The organization comprises of a team of 12 individuals, including seasoned professionals from esteemed institutions such as DeepMind, OpenAI, Google Research, Microsoft Research, Tesla, and the University of Toronto, with Musk himself at the helm.
The inspiration behind xAI’s name comes from X Corp, the label given to Twitter since early April, in line with Musk’s vision of an “everything app” denoted by the letter “X.”
Assisting xAI as an advisor is Dan Hendrycks, the director of the Center for AI Safety, a non-profit AI research organization.
Additionally, xAI will collaborate with Twitter and one of Musk’s other companies, Tesla, to make advancements towards its yet-to-be-disclosed mission.
Although Musk is keeping the actual information under wraps until Friday, the team lineup at xAI provides some clues about the organization’s main points.
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Several founding members specialize in large language models, likened to OpenAI’s GPT-4, and possess expertise in reinforcement learning techniques, which train AI models by rewarding them for accomplishing tasks.
In an interview with Tucker Carlson in April, Musk mentioned his ambition to construct a “maximum-truth-seeking AI” dubbed “TruthGPT.”
It is likely that xAI’s initial efforts will revolve around this concept, potentially manifesting as a text-generation AI that Musk believes will be more veracious than existing technologies. Musk has previously hinted that Twitter could employ its own data to train technology resembling ChatGPT.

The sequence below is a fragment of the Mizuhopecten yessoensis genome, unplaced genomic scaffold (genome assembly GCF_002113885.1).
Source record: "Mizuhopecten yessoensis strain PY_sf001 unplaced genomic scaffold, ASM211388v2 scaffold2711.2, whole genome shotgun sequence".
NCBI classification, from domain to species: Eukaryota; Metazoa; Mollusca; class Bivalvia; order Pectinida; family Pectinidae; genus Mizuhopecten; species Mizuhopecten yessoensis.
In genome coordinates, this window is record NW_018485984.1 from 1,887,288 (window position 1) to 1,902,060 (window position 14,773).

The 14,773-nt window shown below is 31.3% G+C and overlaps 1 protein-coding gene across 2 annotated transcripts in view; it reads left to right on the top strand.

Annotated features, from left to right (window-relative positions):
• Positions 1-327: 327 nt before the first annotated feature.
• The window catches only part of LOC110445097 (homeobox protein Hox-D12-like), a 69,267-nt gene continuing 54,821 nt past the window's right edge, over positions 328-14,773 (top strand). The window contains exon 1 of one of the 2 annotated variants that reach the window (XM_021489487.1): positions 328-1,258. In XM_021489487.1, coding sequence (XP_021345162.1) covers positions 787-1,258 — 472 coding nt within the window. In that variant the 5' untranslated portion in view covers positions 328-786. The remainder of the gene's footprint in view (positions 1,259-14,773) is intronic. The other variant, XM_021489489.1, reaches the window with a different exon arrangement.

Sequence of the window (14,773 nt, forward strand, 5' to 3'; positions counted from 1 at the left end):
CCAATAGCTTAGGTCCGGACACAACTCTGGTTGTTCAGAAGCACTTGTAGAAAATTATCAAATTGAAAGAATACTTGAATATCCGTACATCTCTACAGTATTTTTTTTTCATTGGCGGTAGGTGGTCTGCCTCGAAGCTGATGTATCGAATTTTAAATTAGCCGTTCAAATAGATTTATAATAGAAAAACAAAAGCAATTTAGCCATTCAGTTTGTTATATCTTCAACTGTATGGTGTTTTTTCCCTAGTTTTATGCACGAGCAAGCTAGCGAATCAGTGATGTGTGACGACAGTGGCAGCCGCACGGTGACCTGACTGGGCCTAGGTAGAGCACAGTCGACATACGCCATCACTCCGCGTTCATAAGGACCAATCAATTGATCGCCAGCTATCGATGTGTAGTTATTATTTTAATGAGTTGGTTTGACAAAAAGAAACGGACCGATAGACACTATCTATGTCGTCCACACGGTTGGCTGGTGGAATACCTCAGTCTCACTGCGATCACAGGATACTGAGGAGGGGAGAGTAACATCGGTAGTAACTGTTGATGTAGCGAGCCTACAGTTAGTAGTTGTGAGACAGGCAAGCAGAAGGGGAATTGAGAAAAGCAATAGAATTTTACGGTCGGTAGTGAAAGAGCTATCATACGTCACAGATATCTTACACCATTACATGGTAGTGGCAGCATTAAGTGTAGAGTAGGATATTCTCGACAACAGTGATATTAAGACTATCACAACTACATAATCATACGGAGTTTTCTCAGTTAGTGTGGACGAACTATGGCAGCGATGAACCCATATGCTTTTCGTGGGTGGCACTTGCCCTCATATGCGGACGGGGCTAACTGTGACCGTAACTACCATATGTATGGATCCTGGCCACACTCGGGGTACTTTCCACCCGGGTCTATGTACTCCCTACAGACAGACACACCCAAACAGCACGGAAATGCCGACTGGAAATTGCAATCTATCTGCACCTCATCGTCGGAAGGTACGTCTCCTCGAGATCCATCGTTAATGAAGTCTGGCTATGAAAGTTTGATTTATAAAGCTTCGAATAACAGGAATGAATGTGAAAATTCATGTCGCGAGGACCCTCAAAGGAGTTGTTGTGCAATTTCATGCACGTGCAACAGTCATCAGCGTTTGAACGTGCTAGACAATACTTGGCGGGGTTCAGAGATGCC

Rumors of Musk establishing an AI company have circulated for some time, with reports earlier this year stating that he had procured thousands of GPUs to power an upcoming generative AI product.
Musk also plans to create an AI firm, potentially in competition with the Microsoft-backed OpenAI, and his purported search for funding from SpaceX and Tesla investors to kickstart the venture.
Musk’s aspirations in the field of AI have expanded since his departure from OpenAI a few years ago, following a split with co-founders Sam Altman and Ilya Sutskever.
Originally launched as a nonprofit organization in 2015, OpenAI received $1 billion in donations from Musk and other contributors.
As OpenAI shifted its focus from open-source research to predominantly commercial projects, Musk grew disillusioned and competitive with the company he once sat on the board of.
He attracted key employees from OpenAI to work on Tesla’s Autopilot, the company’s driver-assistance technology. Furthermore, he openly criticized OpenAI, referring to it as a “profit-maximizing demon from hell.”